4. Certain widows re-marrying may not inherit as widows.1[24.

Certain widows re-marrying may not inherit as widows. [ Rep. by the Hindu Succession

(Amendment) Act, 2005 (39 of 2005), sec. 5 (w.e.f. 9-9-2005) .]] 1. Section 24, before repeal by Act 39 of 2005, stood as under: 24. Certain widows re-marrying may not inherit as widows. Any heir who is related to an intestate as the widow of a pre-deceased son, the widow of a pre-deceased son or the widow of a brother shall not be entitled to succeed to the property of the intestate as such widow, if on the date the succession opens, she has re-married.

25. Murderer disqualified.A person who commits murder or abets the commission of murder shall be disqualified from

26. Converts descendants disqualified.Where, before or after the commencement of this Act, a Hindu has ceased or ceases to be a Hindu by conversion to another religion, children born to him or her after such conversion and their descendants shall be disqualified from inheriting the property of their Hindu relatives, unless such children or descendants are Hindus at the time when the succession opens.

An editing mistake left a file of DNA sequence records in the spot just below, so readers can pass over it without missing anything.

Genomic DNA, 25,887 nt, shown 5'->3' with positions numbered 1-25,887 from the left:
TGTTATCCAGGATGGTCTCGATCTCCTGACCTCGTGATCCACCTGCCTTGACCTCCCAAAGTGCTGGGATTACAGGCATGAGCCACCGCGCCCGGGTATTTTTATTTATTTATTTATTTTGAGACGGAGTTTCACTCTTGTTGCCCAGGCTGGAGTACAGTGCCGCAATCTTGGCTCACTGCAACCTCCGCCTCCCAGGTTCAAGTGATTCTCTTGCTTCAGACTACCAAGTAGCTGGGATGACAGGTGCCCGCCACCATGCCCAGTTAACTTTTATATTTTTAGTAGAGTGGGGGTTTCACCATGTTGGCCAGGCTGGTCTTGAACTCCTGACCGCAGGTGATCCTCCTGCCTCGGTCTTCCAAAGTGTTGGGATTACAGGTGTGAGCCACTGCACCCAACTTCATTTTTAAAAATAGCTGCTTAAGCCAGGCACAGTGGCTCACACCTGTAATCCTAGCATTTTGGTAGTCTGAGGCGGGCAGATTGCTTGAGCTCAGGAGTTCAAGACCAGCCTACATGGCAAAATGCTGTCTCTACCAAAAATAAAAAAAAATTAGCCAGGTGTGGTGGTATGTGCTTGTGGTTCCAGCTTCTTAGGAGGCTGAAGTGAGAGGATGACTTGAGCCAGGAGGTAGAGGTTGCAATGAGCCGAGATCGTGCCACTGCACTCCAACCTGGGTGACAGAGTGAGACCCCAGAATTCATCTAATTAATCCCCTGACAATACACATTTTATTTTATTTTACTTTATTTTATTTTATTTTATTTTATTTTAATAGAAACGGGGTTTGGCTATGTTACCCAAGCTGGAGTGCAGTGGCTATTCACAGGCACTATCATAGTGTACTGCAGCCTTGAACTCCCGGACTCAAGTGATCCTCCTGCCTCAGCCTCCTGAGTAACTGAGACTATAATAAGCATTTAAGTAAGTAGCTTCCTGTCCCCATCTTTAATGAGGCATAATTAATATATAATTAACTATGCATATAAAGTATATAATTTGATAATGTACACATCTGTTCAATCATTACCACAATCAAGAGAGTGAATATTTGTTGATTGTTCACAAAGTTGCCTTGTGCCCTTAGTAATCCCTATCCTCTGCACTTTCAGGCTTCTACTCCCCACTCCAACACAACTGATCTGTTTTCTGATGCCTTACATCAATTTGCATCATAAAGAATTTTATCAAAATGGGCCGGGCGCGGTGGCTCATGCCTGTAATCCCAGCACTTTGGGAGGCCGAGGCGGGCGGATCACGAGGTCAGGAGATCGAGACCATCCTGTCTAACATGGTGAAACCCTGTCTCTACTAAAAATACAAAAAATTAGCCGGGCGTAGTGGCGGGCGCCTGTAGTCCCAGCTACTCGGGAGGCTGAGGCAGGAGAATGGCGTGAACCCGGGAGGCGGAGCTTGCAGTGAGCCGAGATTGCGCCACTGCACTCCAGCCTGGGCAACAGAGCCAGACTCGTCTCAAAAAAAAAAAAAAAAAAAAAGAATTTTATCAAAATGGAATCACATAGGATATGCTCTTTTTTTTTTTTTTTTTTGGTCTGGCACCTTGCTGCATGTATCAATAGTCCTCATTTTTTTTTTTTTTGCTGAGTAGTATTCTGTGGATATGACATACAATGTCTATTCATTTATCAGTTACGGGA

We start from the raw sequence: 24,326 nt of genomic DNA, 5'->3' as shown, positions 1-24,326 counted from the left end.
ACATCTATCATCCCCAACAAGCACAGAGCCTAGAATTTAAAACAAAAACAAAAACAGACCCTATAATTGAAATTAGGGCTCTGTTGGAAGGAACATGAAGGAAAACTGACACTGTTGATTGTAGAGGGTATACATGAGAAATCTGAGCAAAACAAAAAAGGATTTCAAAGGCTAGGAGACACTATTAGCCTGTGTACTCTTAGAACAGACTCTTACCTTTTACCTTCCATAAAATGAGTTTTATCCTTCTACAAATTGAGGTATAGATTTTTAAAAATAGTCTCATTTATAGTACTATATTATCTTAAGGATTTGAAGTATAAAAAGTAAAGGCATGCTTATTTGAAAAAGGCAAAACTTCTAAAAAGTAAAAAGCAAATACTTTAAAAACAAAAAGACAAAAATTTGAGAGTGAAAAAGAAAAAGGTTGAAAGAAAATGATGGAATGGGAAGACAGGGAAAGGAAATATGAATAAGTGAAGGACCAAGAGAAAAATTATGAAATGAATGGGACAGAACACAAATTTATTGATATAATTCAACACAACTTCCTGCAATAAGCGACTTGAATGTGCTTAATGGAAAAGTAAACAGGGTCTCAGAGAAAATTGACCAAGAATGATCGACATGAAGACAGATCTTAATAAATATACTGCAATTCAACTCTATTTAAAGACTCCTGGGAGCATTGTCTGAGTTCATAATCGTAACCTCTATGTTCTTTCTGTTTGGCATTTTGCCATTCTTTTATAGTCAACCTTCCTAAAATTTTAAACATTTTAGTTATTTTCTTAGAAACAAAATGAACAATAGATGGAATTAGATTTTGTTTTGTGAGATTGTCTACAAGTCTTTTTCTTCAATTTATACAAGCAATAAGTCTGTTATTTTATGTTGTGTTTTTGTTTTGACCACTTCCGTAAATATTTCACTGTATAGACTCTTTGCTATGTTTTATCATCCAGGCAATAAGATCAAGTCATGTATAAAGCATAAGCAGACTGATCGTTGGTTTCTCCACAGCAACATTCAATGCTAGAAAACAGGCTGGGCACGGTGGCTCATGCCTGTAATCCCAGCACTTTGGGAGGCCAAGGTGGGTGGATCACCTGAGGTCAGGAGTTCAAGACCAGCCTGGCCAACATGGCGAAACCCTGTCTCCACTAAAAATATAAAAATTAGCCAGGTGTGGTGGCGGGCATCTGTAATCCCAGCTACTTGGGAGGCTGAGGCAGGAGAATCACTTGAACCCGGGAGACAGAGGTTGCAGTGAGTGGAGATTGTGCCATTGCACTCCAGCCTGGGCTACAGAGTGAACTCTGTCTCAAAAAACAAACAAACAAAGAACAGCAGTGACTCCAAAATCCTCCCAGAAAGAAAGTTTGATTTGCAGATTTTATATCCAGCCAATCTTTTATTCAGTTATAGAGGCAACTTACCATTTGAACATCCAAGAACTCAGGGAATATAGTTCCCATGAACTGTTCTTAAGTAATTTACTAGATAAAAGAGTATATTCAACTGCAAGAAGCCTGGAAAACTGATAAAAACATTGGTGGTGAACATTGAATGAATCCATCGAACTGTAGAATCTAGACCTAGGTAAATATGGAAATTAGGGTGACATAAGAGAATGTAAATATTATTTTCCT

27. Succession when heir disqualified.If any person is disqualified from succeeding to any property on the ground of any disease, defect r deformity, as save as provided in this Act, on any other ground whatsoever.

28. Disease, defect, etc. not to disqualify. No person shall be disqualified form succeeding to any property on the ground of any disease, defect or deformity, or save as provided in this Act, on any other ground whatsoever.

29. Failure of heirs.If an intestate has left no heir qualified to succeed to his or her property in accordance with the provisions of this Act, such property shall devolve on the government; and the government shall take the property subject to all the obligations and liabilities to which an heir would have been subject.